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As of last night, “Favors” now reigns as the best episode of the sixth season; it exemplifies everything that is great about Mad Men: a fantastic mix of work and personal stories, genuinely surprising moments and developments, a wonderful blend of comedy and drama, perfect pacing (even when we are given moments to repose, they are still interesting scenes), and an emphasis on the characters’ shared pasts as well as on each individual character’s journey. The episode totally rewards long-time viewers by referencing and calling attention to the series’ past, which makes for a richer and more satisfying viewing experience. We have spent a lot of time with these characters and have gotten to know them extensively, so every moment that the writers trust the audience to pick up on certain details and understand the narrative shorthand is incredibly gratifying and appreciated. “Favors” is full of moments like these: Peggy’s conversation with Pete’s mother, Pete and Peggy’s banter during their dinner with Ted, Don’s entire story arc, etc., which add significant meaning and provide fun flashes of character interaction.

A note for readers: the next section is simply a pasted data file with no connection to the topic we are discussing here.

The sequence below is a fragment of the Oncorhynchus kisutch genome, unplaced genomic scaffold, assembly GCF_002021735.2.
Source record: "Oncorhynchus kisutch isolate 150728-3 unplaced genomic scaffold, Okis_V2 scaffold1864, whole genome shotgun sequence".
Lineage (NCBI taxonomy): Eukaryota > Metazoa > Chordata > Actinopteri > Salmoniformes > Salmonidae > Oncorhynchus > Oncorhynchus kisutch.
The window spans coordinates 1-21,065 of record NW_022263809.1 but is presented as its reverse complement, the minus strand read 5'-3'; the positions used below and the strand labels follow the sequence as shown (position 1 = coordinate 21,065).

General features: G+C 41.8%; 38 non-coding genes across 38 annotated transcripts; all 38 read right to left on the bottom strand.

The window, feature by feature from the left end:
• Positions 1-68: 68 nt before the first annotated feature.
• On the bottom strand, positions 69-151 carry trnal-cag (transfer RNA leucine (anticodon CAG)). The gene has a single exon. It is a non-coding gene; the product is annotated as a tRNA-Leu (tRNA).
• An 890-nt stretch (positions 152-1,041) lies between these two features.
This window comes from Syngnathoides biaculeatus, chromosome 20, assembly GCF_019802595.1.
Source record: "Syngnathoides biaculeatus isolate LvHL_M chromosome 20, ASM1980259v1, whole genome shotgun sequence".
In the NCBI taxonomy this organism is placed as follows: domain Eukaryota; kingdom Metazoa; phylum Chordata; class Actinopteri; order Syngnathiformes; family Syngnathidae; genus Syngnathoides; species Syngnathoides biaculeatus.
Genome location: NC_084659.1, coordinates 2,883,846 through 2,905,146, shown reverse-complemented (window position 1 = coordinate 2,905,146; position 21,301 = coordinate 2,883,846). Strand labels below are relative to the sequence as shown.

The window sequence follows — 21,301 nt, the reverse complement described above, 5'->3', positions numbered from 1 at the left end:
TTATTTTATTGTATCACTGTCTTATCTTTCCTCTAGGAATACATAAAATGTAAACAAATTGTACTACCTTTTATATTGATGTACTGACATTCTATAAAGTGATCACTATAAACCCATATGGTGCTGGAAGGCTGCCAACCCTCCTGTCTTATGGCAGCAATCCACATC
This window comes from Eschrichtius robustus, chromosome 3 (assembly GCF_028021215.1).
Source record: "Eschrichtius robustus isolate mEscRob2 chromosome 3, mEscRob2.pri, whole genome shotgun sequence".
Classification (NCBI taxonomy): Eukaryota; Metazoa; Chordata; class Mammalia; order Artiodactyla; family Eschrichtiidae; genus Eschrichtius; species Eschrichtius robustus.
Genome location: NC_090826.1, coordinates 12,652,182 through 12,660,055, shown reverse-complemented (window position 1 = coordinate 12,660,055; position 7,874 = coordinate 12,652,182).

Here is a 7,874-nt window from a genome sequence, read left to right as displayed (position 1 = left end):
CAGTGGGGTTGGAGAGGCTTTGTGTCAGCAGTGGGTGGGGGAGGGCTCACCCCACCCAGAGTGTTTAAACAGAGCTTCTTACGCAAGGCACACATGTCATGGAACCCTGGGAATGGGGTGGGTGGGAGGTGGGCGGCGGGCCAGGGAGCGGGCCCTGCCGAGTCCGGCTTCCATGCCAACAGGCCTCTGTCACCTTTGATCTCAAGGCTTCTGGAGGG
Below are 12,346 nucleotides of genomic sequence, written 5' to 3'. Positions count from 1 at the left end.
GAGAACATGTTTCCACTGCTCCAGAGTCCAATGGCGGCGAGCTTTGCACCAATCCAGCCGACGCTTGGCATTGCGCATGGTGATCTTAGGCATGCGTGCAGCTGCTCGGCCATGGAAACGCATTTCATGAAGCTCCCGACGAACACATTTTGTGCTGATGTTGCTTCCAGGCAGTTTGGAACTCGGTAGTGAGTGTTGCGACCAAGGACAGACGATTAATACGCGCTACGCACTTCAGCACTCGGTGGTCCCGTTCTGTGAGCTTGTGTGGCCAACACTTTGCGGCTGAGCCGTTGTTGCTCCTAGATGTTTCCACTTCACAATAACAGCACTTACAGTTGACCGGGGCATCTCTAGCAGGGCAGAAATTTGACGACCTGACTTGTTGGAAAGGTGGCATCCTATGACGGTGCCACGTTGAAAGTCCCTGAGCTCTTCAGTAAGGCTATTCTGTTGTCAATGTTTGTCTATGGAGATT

Drawing from the show’s past is not the only positive aspect of the episode; in addition to that, the conflict within the agency (which has been growing as the season progresses) is coming to a head, and Ted and Don’s clash provides interesting material, particularly Ted’s frustration with the way the agency is being run, and getting to know a little bit more about the enigmatic Bob Benson while still having the character shrouded in mystery is always a plus. What this episode does wonderfully is take the narrative in directions that are unexpected; sure there are certain aspects that could be predicted (for instance Bob’s possible homosexuality), but the unpredictable way the story unfolds ascribes the hour with an absorbing ambiance. So while Bob’s homosexuality is not necessarily a huge surprise for some (and this facet still remains quite ambiguous), the way the episode goes about revealing that: having him come on to Pete of all people, presents the storyline in a fresh and surprising way, making it all the more entertaining. Perhaps the most surprising and compelling storyline is Sally’s sudden knowledge of her father’s indiscretions; with it comes a new breath into the narrative of Don’s personal story.